Screening of "The Motherhood Archives" with film maker Irene Lusztig
September 17, 2013 7:00 PM – 9:00 PM
Searles Science Building, Room 315
Archival montage, science fiction, and an homage to 70s feminist filmmaking are woven together to form this haunting and lyrical essay film excavating hidden histories of childbirth in the twentieth century. Assembling an extraordinary archive of over 100 educational, industrial, and medical training films (including newly rediscovered Soviet and French childbirth films) THE MOTHERHOOD ARCHIVES inventively untangles the complex, sometimes surprising genealogies of maternal education. From the first use of anesthetic ether in the 19th century to the postmodern 21st century hospital birthing suite, THE MOTHERHOOD ARCHIVES charts a fascinating course through the cultural history of pain, the history of obstetric anesthesia, and the little-known international history of the natural childbirth and Lamaze movements. Revealing a world of intensive training, rehearsal, and performative preparation for the unknown that is ultimately incommensurate with experience, THE MOTHERHOOD ARCHIVES is a meditation on the maternal body as a site of institutional control, ideological surveillance, medical knowledge, and nationalist state intervention.
Plutopia: Nuclear Families in Atomic Cities and the Great Soviet and American Plutonium Disasters
September 26, 2013 7:00 PM – 9:00 PM
Searles Science Building, Room 315
Kate Brown is a leading historian of the Soviet Union and post-Soviet Russia, specializing in environmental history, the history of science and technology, and spatial history. In her latest book, Plutopia: Nuclear Families in Atomic Cities and the Great Soviet and American Plutonium Disasters, she provides the first definitive account of the great plutonium disasters of the United States and the Soviet Union.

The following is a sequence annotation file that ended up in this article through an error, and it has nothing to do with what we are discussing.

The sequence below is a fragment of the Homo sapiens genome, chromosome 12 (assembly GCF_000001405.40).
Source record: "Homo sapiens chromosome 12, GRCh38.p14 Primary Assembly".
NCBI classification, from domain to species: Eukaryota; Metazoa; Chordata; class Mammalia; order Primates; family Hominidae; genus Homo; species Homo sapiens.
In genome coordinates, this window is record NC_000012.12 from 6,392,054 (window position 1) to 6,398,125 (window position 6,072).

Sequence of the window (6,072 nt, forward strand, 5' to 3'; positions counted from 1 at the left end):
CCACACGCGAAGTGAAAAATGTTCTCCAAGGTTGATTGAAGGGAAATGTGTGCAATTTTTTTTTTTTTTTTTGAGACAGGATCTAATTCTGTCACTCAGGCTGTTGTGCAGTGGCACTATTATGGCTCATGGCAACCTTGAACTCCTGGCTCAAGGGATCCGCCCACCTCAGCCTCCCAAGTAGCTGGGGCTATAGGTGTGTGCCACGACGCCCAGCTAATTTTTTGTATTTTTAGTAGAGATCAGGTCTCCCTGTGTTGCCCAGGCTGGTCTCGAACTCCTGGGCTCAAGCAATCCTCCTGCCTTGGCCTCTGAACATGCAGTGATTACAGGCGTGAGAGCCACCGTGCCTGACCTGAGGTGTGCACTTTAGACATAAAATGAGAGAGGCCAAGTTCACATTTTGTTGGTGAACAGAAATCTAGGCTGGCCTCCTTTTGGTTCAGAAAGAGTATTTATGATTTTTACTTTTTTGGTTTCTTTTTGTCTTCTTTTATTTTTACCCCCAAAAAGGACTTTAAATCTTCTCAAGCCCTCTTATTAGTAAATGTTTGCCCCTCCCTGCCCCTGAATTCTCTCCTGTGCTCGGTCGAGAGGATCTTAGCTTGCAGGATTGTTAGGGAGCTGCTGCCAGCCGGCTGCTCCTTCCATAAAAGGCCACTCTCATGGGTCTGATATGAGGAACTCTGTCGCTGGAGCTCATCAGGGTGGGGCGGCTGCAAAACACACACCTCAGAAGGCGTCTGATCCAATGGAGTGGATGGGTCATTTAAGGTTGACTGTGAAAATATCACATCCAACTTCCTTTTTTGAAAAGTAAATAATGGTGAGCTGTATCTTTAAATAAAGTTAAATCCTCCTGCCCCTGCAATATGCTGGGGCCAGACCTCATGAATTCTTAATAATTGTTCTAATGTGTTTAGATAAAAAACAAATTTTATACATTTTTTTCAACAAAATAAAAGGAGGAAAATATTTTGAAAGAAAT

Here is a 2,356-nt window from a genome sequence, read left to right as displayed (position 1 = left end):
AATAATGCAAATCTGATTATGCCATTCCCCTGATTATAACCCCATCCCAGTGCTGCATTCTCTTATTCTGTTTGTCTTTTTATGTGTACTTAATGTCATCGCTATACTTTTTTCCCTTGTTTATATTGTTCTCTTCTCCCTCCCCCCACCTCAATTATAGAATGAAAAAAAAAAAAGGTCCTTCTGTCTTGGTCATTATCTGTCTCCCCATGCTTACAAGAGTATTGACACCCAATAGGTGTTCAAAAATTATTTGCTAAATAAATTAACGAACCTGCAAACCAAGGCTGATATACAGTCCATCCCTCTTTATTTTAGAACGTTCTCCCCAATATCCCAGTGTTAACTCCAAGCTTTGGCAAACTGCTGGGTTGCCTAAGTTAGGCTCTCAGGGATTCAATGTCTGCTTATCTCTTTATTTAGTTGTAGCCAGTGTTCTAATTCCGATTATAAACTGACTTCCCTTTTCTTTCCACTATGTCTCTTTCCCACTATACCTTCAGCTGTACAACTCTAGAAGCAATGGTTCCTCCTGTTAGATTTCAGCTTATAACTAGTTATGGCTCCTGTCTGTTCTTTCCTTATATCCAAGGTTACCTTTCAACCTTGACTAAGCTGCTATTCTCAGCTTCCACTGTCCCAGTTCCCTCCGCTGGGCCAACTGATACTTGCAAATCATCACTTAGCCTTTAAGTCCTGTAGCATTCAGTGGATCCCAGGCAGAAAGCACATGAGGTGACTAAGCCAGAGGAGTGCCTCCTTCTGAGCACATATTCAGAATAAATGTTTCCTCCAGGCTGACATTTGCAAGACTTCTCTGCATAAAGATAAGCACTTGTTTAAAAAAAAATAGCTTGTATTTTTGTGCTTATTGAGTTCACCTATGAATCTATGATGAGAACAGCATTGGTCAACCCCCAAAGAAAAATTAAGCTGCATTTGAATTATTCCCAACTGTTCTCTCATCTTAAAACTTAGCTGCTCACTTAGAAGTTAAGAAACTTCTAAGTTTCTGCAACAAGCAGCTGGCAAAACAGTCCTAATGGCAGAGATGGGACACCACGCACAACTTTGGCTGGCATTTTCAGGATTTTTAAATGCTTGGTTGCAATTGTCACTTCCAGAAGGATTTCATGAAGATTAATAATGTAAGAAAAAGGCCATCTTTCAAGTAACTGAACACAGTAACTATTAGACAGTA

Kate Brown lives in Washington, DC and is an Associate Professor of History at UMBC. She is the author of A Biography of No Place: From Ethnic Borderland to Soviet Heartland (Harvard 2004) which won among a handful of prizes including the American Historical Association's George Louis Beer Prize for the Best Book in International European History. Brown has published articles in the American Historical Review, Slate, Aeon, Chronicle of Higher Education, Harper's on-line edition, Kritika, and the TLS. She is a 2009 Guggenheim Fellow, and has been awarded grants from the National Endowment for the Humanities, the Social Science Research Council, the National Council for East European and Eurasian Research, the International Research and Exchange Board, the Eurasia Foundation, the American Council of Learned Societies, Harvard University's Davis Center, and the Kennan Institute in Washington, DC. Currently Brown is working on a collection of essays called Being There, about the hapless adventures of an historian trying to recover the lost histories of modernist wastelands.
Female Embodiment of the Visual World
September 28, 2013 8:30 AM – 4:30 PM
Visual Arts Center, Beam Classroom
Women's Art in Contemporary China
As contemporary Chinese art gains worldwide prominence, where are the women artists? Why are they so often absent from academic discourse and scholarly publication? How do women's art practices figure into critical theory, gender politics, and aesthetics? Why have Chinese women artists refused to have their work identified and defined in terms of feminism, even if they seemingly engage in feminist art practices? In response to these questions, this symposium initiates a platform for considering Chinese women's art. Leading scholars and critics from Asia and the United States will present and discuss issues that concern artists as well as viewers.
This international symposium is presented in conjunction with the Bowdoin College Museum of Art exhibition Breakthrough: Work by Contemporary Chinese Women Artists, from September 27 to December 21, 2013.
For more information and the complete schedule of the events, please visit bowdoin.edu/asian-studies/symposia/female-embodiment-of-the-visual-world-2013/.
SPONSORED BY: the Office of the Dean for Academic Affairs, The Bowdoin College Museum of Art, the Asian Studies Program, and the Art Department.